There is no discussion that a healthy diet is essential for obtaining and maintaining good human health. The WHO provides a definition of ‘a healthy diet’ (1), and from a scientific point of view, there is ample evidence that dietary factors are recognized contributors to common diseases, like obesity, type 2 diabetes and heart disease (2).
No evidence based ‘diet that fits all’
Despite scientific substantiation of many diets and attributed benefits to general health or prevention of disease, there is no evidence based ‘diet that fits all’. Many (clinical) studies focus on occurrence of only certain health benefits, or (risk factors for) diseases in relation to consumption of a subset of nutrients, or a specific food or diet. Furthermore, many of these studies have been performed in very controlled settings in which subjects have been exposed to standardized diets and lifestyle interventions, and findings cannot directly be translated to free-living individuals.
In addition, it is not just the food but also genetic make-up (genotype), biological constitution (phenotype) and environmental or lifestyle factors that define a person’s individual response to a certain food or diet (3), including differential responses like blood glucose fluctuations, cholesterol alterations, allergies or intolerances, or metabolic errors (4).
New technologies open new range of possibilities for precision nutrition
Recently, the development of new technologies that enable wearable and non-invasive monitoring of health-related parameters, such as sleep, physical activity, but also biomarkers like blood sugar levels, has opened a whole new range of possibilities. In combination with a better understanding of the effect of diets on health, and the development of new tools to translate big data sets into customer friendly algorithms, programs and applications, it may provide a strong base for personalized food recommendations.
This is a new scientific area and although relatively little has been published on validation of algorithms for personalized nutrition thus far, it is expected that approaches like machine learning and artificial intelligence will bring additional insights (5) and enhance this field further. Indeed, in 2015, Zeevi et al (6), demonstrated that they could predict post-meal elevation of blood glucose by a machine-learning algorithm based on blood measurements, gut microbiota, dietary habits, and physical parameters, and that personalized dietary intervention may successfully alter post-meal blood glucose levels.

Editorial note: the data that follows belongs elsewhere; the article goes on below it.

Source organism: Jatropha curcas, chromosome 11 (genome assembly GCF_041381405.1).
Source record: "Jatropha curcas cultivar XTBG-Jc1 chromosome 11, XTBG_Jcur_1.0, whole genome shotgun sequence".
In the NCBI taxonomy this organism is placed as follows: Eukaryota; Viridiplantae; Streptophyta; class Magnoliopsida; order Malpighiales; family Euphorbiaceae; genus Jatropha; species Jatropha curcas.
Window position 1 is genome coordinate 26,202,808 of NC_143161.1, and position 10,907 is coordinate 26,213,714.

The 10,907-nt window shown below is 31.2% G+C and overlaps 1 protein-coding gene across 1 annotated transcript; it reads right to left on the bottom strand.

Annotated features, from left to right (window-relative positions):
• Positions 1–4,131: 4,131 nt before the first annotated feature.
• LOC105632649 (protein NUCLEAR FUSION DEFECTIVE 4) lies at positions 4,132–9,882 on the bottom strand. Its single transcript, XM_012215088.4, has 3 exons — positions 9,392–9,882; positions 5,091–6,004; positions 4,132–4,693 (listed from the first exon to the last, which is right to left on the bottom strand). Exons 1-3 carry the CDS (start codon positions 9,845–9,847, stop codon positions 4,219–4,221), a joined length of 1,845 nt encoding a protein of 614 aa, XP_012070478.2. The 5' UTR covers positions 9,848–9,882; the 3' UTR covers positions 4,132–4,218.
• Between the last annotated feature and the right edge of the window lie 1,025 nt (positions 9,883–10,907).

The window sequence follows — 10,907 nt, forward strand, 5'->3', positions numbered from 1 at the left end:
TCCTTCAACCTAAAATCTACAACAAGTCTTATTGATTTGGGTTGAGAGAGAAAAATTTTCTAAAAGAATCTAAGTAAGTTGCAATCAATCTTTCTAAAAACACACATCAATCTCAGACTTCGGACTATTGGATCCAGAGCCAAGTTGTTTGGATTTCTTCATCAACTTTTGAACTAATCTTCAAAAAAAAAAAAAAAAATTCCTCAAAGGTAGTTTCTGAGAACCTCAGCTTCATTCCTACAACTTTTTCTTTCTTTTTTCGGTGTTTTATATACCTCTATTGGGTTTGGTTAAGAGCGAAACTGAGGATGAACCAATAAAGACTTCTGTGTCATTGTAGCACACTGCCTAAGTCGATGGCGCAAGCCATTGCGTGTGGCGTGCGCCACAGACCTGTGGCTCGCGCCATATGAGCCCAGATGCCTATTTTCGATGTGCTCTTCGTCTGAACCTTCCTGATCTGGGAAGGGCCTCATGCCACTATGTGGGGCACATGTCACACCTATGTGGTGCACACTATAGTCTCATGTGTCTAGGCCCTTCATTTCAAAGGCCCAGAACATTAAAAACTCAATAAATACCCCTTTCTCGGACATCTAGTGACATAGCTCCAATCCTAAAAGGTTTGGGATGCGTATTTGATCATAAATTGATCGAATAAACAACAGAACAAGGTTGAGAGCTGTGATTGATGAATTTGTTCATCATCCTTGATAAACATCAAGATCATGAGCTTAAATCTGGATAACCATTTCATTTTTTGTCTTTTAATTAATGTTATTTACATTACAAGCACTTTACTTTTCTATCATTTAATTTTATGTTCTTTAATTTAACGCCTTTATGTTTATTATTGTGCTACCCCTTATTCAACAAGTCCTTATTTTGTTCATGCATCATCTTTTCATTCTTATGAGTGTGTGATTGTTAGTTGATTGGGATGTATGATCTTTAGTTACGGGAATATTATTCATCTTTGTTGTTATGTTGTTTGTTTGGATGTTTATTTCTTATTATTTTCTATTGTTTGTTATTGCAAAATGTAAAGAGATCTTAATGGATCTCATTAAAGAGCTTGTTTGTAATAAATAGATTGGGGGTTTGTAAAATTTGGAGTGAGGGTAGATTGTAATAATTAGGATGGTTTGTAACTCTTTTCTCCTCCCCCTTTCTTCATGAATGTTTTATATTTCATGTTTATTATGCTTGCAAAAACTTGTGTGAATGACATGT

Scientific base of Clear.bio: understand your body’s unique responses to food
Clear.bio’s new digital precision nutrition program is based on the principles described above:
- Food, nutrition or dietary habits have an effect on sugar (glucose) levels in the blood
- Stable blood glucose levels (little fluctuations) correspond with better health-outcomes, such as energy balance and vitality; and lower risk on e.g. insulin resistance, diabetes type 2 or obesity
- Not every person responds similarly to the same food: genetic make-up, biological characteristics (e.g. microbiome) and environmental or lifestyle factors all contribute to an individual response
- Continuous blood glucose monitoring serves as a window through which we can observe what happens in the body in response to food and lifestyle factors
- Combining continuous blood glucose measurements with dietary and vitality parameters in an AI algorithm, provides an approach to develop a tool for personalized nutrition recommendations
With Clear.bio you understand your body’s unique responses to food. Clear.bio enables and coaches you to choose the foods that increase your energy, manage your weight, and promote your long term health.
Our scientific advisory board
Endocrinologist at Amsterdam UMC
“Lifestyle advice should be an important and complementary strategy in the prevention and treatment of non-communicable diseases such as type 2 diabetes. Innovative technological solutions such as Clear.bio are needed for direct advice, feedback and motivation of our patients and will enable better care.
Assistent professor Laboratory for Genetic Metabolic Diseases at Amsterdam UMC
“Scientific research has shown that there is no ideal diet that works for everyone. What does work is the ideal diet for you as an individual. Clear.bio helps people, by measuring reactions of their blood sugar levels, to discover which dietary habits are best for them. I highly recommend that.”